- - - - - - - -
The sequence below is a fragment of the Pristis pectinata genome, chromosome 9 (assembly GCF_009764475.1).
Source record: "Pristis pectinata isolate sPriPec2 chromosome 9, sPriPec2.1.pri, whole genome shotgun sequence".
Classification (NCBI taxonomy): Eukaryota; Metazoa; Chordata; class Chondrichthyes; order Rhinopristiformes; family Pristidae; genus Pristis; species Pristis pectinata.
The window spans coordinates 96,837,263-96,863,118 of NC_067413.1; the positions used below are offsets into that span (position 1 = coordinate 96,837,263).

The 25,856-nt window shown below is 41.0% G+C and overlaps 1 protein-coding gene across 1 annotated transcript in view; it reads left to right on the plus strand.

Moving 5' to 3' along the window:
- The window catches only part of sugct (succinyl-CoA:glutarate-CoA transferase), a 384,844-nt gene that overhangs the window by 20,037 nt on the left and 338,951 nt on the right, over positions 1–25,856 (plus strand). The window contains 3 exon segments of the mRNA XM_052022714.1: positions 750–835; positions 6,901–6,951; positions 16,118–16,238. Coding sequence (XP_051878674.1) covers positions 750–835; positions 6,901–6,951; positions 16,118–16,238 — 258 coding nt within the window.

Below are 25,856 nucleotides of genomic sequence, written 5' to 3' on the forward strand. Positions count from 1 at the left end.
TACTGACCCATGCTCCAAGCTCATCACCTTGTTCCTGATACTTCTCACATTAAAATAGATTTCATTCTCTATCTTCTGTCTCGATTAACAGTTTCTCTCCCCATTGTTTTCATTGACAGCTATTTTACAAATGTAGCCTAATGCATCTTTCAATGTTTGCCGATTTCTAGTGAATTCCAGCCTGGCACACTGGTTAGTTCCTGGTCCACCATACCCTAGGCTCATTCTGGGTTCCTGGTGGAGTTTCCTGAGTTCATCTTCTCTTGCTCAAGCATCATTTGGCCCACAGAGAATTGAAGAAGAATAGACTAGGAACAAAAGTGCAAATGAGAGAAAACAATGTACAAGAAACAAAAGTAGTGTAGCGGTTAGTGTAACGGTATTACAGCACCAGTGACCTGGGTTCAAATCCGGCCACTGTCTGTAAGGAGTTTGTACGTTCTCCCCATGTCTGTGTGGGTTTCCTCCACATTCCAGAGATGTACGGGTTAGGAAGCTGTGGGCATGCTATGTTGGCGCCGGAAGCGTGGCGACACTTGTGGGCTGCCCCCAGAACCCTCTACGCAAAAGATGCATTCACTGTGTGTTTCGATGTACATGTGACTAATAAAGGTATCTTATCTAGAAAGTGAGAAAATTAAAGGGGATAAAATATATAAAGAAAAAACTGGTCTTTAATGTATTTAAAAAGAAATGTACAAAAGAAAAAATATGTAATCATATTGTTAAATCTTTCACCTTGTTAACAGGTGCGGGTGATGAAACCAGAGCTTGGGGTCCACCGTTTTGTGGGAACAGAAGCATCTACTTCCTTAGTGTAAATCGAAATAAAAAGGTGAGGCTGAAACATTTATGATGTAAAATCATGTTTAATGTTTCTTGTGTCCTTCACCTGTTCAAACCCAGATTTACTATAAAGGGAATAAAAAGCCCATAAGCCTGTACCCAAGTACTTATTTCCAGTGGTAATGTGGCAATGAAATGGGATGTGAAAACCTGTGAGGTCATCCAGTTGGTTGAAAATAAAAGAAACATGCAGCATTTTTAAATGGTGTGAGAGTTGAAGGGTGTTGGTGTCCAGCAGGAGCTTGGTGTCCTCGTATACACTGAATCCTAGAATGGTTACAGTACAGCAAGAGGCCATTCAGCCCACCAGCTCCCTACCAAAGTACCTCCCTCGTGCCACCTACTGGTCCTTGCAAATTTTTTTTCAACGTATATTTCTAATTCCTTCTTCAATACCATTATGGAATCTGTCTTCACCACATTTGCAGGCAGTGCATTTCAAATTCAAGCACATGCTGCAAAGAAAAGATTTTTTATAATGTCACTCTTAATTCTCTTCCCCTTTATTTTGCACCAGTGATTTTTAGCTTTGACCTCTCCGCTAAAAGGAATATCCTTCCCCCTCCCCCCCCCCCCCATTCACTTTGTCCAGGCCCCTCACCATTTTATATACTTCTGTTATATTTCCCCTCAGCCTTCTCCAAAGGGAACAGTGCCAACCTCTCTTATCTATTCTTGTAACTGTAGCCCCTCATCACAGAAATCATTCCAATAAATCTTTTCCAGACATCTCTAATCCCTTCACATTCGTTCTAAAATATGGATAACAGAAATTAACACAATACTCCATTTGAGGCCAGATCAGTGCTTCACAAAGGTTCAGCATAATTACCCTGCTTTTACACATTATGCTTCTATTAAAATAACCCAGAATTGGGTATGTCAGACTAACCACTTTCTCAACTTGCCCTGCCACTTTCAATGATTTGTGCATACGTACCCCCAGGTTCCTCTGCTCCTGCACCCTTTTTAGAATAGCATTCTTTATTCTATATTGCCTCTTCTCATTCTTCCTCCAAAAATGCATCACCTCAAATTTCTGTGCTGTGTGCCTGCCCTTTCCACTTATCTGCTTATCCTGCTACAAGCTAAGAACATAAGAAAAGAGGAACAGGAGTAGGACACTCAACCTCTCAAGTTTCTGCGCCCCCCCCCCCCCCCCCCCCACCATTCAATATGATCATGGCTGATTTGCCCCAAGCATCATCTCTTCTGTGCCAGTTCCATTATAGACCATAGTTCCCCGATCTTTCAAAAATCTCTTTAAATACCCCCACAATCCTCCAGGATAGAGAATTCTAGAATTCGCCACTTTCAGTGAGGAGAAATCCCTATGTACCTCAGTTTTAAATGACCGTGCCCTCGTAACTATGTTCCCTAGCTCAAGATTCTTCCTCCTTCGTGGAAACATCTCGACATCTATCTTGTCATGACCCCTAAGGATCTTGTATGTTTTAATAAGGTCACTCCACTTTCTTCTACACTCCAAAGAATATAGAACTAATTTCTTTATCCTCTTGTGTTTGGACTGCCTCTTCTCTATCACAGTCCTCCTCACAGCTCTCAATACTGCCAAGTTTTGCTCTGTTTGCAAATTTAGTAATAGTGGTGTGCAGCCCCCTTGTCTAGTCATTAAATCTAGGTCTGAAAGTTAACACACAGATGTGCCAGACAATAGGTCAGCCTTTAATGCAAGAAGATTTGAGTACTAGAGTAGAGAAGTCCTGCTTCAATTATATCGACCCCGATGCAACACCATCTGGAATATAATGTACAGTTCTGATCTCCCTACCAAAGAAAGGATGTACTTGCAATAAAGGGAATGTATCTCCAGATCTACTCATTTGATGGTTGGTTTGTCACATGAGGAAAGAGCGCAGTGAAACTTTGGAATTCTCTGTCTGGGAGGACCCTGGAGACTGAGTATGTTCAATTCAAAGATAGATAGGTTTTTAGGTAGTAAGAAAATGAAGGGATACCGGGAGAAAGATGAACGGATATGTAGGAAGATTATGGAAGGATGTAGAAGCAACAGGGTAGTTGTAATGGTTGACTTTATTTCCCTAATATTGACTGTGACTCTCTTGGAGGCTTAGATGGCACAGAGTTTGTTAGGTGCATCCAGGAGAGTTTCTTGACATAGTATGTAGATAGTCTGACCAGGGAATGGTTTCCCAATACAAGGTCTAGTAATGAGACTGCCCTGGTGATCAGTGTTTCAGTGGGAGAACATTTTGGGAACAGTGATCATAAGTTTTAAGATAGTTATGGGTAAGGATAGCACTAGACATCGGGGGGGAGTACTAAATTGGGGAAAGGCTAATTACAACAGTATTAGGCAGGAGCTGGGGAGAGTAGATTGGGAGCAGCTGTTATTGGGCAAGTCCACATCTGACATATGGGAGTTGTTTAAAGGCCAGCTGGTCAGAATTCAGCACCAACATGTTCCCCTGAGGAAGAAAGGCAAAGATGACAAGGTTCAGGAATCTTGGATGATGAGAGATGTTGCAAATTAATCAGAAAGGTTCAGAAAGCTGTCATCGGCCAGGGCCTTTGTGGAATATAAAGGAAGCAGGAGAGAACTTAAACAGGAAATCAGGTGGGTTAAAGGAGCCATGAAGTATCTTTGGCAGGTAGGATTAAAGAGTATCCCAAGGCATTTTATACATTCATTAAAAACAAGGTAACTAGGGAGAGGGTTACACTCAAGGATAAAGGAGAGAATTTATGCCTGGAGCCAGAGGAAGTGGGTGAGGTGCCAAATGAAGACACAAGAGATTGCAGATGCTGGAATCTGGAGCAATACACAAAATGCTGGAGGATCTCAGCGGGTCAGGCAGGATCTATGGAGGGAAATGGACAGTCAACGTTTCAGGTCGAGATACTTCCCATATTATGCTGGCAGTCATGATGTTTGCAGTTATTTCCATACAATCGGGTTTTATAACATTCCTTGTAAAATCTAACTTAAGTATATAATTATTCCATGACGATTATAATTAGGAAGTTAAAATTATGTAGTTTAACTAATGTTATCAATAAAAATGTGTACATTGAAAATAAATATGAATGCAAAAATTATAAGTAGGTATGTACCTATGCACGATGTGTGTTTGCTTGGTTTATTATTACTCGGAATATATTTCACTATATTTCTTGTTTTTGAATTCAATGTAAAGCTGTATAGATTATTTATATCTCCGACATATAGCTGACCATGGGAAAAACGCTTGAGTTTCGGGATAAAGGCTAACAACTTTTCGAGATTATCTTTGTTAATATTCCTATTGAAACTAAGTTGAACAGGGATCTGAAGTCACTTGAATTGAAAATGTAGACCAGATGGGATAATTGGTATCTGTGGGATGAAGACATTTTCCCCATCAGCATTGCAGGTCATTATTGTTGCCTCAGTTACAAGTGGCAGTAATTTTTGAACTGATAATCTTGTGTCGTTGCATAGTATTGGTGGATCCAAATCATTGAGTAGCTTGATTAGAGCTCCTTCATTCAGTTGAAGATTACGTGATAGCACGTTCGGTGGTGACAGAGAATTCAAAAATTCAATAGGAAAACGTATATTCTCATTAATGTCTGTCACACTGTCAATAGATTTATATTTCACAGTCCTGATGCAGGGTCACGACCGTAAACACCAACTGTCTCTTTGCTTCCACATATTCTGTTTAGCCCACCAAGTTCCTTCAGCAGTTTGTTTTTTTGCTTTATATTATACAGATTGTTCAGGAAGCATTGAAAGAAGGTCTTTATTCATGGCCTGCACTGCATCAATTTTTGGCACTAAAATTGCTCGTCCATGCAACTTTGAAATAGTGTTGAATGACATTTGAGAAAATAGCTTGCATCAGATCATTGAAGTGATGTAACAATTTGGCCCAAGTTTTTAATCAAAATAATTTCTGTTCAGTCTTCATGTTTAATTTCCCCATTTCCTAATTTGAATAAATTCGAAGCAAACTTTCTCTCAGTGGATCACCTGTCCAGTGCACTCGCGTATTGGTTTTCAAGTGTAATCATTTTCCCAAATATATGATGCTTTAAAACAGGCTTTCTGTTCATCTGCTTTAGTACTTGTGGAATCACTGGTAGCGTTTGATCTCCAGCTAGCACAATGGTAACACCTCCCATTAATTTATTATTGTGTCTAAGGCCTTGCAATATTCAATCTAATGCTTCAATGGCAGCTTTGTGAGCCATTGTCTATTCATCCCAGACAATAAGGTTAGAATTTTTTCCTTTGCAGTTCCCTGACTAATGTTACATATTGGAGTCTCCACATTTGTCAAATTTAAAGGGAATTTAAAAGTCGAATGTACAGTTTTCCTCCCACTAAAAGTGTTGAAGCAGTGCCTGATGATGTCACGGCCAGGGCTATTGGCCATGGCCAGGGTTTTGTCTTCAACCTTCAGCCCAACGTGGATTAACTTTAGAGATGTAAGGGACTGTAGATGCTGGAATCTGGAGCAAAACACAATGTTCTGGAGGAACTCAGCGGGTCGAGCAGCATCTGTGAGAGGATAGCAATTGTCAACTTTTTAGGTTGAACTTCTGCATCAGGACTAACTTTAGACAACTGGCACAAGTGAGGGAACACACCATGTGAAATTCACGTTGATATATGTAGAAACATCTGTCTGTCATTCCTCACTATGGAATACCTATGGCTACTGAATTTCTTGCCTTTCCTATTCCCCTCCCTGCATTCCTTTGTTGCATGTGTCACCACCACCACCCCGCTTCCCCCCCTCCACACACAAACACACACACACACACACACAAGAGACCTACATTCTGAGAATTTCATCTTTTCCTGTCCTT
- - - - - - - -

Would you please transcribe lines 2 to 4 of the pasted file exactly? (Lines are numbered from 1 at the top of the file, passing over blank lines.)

Source record: "Pristis pectinata isolate sPriPec2 chromosome 9, sPriPec2.1.pri, whole genome shotgun sequence".
Classification (NCBI taxonomy): Eukaryota; Metazoa; Chordata; class Chondrichthyes; order Rhinopristiformes; family Pristidae; genus Pristis; species Pristis pectinata.
The window spans coordinates 96,837,263-96,863,118 of NC_067413.1; the positions used below are offsets into that span (position 1 = coordinate 96,837,263).